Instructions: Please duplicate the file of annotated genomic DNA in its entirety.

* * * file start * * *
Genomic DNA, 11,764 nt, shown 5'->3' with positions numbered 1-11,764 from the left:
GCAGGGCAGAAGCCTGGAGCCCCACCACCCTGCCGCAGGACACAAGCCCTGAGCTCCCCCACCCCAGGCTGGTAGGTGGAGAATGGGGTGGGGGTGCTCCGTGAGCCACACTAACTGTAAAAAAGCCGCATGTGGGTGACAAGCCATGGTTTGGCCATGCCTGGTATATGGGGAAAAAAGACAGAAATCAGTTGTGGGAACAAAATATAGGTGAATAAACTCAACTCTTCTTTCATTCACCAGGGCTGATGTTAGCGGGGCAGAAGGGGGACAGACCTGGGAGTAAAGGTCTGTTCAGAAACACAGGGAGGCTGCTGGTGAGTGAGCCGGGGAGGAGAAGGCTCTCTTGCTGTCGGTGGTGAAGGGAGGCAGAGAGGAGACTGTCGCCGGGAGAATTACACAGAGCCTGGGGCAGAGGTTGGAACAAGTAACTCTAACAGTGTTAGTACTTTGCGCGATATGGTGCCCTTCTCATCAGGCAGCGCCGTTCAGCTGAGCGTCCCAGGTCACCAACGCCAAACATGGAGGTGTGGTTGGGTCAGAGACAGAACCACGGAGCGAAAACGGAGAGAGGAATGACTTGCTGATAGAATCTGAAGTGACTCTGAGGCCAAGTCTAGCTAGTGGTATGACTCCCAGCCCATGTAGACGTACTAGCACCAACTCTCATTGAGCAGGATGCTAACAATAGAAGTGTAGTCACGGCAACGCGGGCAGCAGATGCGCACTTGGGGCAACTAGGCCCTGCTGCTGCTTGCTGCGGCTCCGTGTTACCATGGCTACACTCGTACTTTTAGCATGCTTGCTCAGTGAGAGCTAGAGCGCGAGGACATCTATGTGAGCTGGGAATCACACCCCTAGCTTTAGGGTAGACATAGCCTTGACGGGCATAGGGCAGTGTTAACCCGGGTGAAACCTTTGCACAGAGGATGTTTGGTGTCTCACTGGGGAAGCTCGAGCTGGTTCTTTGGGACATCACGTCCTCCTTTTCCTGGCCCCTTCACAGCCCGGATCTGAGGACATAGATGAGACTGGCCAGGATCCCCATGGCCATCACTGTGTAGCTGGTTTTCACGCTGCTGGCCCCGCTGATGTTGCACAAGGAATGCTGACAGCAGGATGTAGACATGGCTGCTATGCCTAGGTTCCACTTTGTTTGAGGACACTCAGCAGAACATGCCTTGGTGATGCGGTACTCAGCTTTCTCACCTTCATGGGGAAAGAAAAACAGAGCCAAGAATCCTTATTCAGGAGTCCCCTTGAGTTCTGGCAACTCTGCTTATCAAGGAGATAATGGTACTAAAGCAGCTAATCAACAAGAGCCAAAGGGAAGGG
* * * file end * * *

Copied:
Genomic DNA, 11,764 nt, shown 5'->3' with positions numbered 1-11,764 from the left:
GCAGGGCAGAAGCCTGGAGCCCCACCACCCTGCCGCAGGACACAAGCCCTGAGCTCCCCCACCCCAGGCTGGTAGGTGGAGAATGGGGTGGGGGTGCTCCGTGAGCCACACTAACTGTAAAAAAGCCGCATGTGGGTGACAAGCCATGGTTTGGCCATGCCTGGTATATGGGGAAAAAAGACAGAAATCAGTTGTGGGAACAAAATATAGGTGAATAAACTCAACTCTTCTTTCATTCACCAGGGCTGATGTTAGCGGGGCAGAAGGGGGACAGACCTGGGAGTAAAGGTCTGTTCAGAAACACAGGGAGGCTGCTGGTGAGTGAGCCGGGGAGGAGAAGGCTCTCTTGCTGTCGGTGGTGAAGGGAGGCAGAGAGGAGACTGTCGCCGGGAGAATTACACAGAGCCTGGGGCAGAGGTTGGAACAAGTAACTCTAACAGTGTTAGTACTTTGCGCGATATGGTGCCCTTCTCATCAGGCAGCGCCGTTCAGCTGAGCGTCCCAGGTCACCAACGCCAAACATGGAGGTGTGGTTGGGTCAGAGACAGAACCACGGAGCGAAAACGGAGAGAGGAATGACTTGCTGATAGAATCTGAAGTGACTCTGAGGCCAAGTCTAGCTAGTGGTATGACTCCCAGCCCATGTAGACGTACTAGCACCAACTCTCATTGAGCAGGATGCTAACAATAGAAGTGTAGTCACGGCAACGCGGGCAGCAGATGCGCACTTGGGGCAACTAGGCCCTGCTGCTGCTTGCTGCGGCTCCGTGTTACCATGGCTACACTCGTACTTTTAGCATGCTTGCTCAGTGAGAGCTAGAGCGCGAGGACATCTATGTGAGCTGGGAATCACACCCCTAGCTTTAGGGTAGACATAGCCTTGACGGGCATAGGGCAGTGTTAACCCGGGTGAAACCTTTGCACAGAGGATGTTTGGTGTCTCACTGGGGAAGCTCGAGCTGGTTCTTTGGGACATCACGTCCTCCTTTTCCTGGCCCCTTCACAGCCCGGATCTGAGGACATAGATGAGACTGGCCAGGATCCCCATGGCCATCACTGTGTAGCTGGTTTTCACGCTGCTGGCCCCGCTGATGTTGCACAAGGAATGCTGACAGCAGGATGTAGACATGGCTGCTATGCCTAGGTTCCACTTTGTTTGAGGACACTCAGCAGAACATGCCTTGGTGATGCGGTACTCAGCTTTCTCACCTTCATGGGGAAAGAAAAACAGAGCCAAGAATCCTTATTCAGGAGTCCCCTTGAGTTCTGGCAACTCTGCTTATCAAGGAGATAATGGTACTAAAGCAGCTAATCAACAAGAGCCAAAGGGAAGGG